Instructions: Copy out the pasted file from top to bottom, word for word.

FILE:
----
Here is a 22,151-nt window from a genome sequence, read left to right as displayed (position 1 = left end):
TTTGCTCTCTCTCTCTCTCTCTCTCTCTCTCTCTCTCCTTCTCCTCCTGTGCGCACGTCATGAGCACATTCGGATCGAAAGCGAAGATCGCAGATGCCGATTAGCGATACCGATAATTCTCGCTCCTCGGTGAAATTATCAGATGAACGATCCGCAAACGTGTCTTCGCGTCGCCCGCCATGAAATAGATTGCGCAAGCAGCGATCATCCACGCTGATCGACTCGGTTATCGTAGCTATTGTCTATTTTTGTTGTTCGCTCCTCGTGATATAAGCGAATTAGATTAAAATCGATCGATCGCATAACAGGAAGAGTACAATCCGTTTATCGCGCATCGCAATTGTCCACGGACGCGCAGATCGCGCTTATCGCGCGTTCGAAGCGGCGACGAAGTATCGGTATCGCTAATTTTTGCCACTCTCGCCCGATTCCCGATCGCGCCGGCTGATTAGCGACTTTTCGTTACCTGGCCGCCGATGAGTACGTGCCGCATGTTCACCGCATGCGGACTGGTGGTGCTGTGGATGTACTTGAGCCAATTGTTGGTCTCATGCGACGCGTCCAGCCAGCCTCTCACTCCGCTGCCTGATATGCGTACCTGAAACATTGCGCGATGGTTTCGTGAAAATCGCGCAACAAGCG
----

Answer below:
Here is a 22,151-nt window from a genome sequence, read left to right as displayed (position 1 = left end):
TTTGCTCTCTCTCTCTCTCTCTCTCTCTCTCTCTCTCCTTCTCCTCCTGTGCGCACGTCATGAGCACATTCGGATCGAAAGCGAAGATCGCAGATGCCGATTAGCGATACCGATAATTCTCGCTCCTCGGTGAAATTATCAGATGAACGATCCGCAAACGTGTCTTCGCGTCGCCCGCCATGAAATAGATTGCGCAAGCAGCGATCATCCACGCTGATCGACTCGGTTATCGTAGCTATTGTCTATTTTTGTTGTTCGCTCCTCGTGATATAAGCGAATTAGATTAAAATCGATCGATCGCATAACAGGAAGAGTACAATCCGTTTATCGCGCATCGCAATTGTCCACGGACGCGCAGATCGCGCTTATCGCGCGTTCGAAGCGGCGACGAAGTATCGGTATCGCTAATTTTTGCCACTCTCGCCCGATTCCCGATCGCGCCGGCTGATTAGCGACTTTTCGTTACCTGGCCGCCGATGAGTACGTGCCGCATGTTCACCGCATGCGGACTGGTGGTGCTGTGGATGTACTTGAGCCAATTGTTGGTCTCATGCGACGCGTCCAGCCAGCCTCTCACTCCGCTGCCTGATATGCGTACCTGAAACATTGCGCGATGGTTTCGTGAAAATCGCGCAACAAGCG